It is probably no coincidence that that in 2018, we find ourselves wrestling with a legacy of moral ambiguity precisely at a time when many want things to be black and white. And yet we are weary of divisive media coverage and divisive politics.
Our citizenry and politicians are shying further and further away from complexity, subtly, explorations of unintended consequences, empathy for differing beliefs, and compromise. We want easy answers, we want them now, and we want those answers to support our world view. If they aren’t and they don’t, then the media is lying to us, politicians are all crooks, the courts are politicized, and Fox News viewers are untrustworthy.
However, I see hope abounding in the work of artists through their ability to embrace the complexity of human experience. For example Kai Ito and Andrew Keiper, whose exploration of Hiroshima, After Image Requiem at the War Memorial in Baltimore, hinges on their opposite personal experiences with the dropping of the atomic bomb. Kai’s grandfather experienced the horror on the ground, and Andrew’s grandfather was a part of the Manhattan Project that developed the first atomic bomb for the United States. There are so many striking elements to this work, and many of them challenge attempts to polarize this historic event. Rich with personal and historic references, Requiem humanizes current conversations about nuclear war and the saber-rattling exchanges between North Korea and the United States.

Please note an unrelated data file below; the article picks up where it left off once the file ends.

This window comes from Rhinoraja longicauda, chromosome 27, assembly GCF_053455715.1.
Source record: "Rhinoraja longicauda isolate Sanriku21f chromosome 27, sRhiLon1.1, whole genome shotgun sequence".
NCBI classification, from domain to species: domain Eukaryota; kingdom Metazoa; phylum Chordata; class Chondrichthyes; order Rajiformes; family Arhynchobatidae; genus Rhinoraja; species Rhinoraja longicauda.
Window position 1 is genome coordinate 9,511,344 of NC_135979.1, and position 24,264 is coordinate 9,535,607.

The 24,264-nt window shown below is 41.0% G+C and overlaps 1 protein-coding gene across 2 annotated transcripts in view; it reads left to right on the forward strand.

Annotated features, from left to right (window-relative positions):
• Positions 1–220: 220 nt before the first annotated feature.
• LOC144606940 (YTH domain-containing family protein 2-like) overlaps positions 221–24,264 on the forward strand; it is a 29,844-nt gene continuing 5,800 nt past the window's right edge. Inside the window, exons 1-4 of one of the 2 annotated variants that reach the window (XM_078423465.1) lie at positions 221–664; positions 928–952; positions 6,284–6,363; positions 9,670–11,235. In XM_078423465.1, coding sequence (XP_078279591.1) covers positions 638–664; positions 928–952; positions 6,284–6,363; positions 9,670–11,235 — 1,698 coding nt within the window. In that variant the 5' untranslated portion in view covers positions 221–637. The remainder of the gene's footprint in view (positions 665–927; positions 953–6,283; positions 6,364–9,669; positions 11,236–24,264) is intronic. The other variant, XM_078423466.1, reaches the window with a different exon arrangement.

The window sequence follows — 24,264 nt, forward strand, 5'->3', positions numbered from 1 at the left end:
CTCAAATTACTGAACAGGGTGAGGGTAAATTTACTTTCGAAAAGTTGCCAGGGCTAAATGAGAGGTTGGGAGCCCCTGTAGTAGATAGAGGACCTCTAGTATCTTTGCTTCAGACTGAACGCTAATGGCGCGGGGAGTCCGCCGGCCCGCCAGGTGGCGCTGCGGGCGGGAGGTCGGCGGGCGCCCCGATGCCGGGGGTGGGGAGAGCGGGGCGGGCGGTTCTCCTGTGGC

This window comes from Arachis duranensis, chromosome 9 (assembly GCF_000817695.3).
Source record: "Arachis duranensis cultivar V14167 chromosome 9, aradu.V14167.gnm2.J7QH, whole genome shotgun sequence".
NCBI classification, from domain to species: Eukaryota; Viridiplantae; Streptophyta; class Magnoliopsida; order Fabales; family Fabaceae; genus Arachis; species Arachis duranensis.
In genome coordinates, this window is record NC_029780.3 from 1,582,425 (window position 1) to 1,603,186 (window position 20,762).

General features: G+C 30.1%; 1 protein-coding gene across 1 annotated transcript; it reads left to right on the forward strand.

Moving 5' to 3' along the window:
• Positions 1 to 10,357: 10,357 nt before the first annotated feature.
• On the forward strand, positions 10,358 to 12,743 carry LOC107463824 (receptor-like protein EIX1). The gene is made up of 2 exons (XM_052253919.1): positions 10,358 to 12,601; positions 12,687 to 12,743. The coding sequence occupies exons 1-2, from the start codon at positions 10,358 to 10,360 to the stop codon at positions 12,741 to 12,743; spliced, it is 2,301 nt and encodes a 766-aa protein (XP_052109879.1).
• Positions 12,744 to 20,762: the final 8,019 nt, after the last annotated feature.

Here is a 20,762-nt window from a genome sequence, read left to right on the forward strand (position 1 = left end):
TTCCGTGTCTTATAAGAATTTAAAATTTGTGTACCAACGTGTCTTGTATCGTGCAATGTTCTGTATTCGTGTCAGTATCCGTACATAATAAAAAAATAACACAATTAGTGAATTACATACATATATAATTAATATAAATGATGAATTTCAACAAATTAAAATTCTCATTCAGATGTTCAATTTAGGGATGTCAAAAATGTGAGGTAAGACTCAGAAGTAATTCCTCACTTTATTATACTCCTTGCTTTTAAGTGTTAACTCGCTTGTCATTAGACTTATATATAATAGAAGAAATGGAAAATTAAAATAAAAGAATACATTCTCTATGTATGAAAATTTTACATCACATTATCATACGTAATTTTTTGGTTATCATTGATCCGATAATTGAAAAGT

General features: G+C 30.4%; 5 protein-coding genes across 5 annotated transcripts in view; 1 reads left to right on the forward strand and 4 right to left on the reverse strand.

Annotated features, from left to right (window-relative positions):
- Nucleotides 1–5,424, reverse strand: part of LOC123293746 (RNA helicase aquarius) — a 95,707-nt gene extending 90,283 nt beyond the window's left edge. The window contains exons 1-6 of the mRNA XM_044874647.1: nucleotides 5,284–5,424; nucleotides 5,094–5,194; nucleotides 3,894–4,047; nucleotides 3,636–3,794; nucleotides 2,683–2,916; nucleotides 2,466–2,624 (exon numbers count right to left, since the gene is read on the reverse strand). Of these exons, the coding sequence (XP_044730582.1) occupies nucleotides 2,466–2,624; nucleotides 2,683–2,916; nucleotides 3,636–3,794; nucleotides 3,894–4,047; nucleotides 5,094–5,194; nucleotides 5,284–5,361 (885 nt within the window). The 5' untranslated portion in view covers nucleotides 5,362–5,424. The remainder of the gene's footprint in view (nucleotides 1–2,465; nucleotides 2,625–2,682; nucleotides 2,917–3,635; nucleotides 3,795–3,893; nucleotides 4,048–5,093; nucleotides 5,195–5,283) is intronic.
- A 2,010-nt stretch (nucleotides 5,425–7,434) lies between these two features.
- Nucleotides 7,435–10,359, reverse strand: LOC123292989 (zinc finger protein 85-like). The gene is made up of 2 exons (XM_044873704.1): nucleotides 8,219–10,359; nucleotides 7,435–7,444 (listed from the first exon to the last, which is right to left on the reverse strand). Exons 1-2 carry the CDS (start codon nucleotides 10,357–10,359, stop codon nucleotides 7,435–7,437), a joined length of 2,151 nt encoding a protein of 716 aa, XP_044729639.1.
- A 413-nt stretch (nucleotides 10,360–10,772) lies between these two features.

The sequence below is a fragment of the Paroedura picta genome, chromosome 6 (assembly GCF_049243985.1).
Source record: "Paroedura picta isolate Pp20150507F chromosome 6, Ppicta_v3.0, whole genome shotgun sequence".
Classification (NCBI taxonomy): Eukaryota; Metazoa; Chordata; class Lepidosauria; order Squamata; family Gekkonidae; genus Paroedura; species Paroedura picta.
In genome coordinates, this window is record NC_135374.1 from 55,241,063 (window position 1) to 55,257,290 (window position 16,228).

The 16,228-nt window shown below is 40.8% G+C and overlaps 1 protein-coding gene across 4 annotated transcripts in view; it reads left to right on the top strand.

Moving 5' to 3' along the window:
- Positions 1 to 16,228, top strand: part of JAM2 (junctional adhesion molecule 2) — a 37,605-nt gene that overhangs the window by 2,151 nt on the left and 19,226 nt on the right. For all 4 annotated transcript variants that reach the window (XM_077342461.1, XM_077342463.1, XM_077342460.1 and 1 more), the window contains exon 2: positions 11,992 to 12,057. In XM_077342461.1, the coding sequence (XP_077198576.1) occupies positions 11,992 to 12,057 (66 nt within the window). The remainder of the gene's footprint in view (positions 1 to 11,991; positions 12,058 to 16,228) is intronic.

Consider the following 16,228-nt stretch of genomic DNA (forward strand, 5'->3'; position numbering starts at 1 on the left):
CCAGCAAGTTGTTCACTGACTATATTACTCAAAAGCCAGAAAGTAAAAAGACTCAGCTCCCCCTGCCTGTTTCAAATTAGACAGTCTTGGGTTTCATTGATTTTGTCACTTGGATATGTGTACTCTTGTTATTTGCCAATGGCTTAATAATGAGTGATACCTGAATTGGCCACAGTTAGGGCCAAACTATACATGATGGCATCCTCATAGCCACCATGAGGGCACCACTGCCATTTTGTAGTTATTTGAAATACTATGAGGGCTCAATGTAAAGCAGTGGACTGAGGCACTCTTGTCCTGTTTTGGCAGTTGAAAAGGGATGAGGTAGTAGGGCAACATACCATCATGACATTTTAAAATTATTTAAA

It is a reminder of how important complicated, messy, thoughtful, uncomfortable, and agonizing dialogue are to the decision-making process. We as Americans should more highly value the ability of our leaders to listen in such muddy and dangerous times.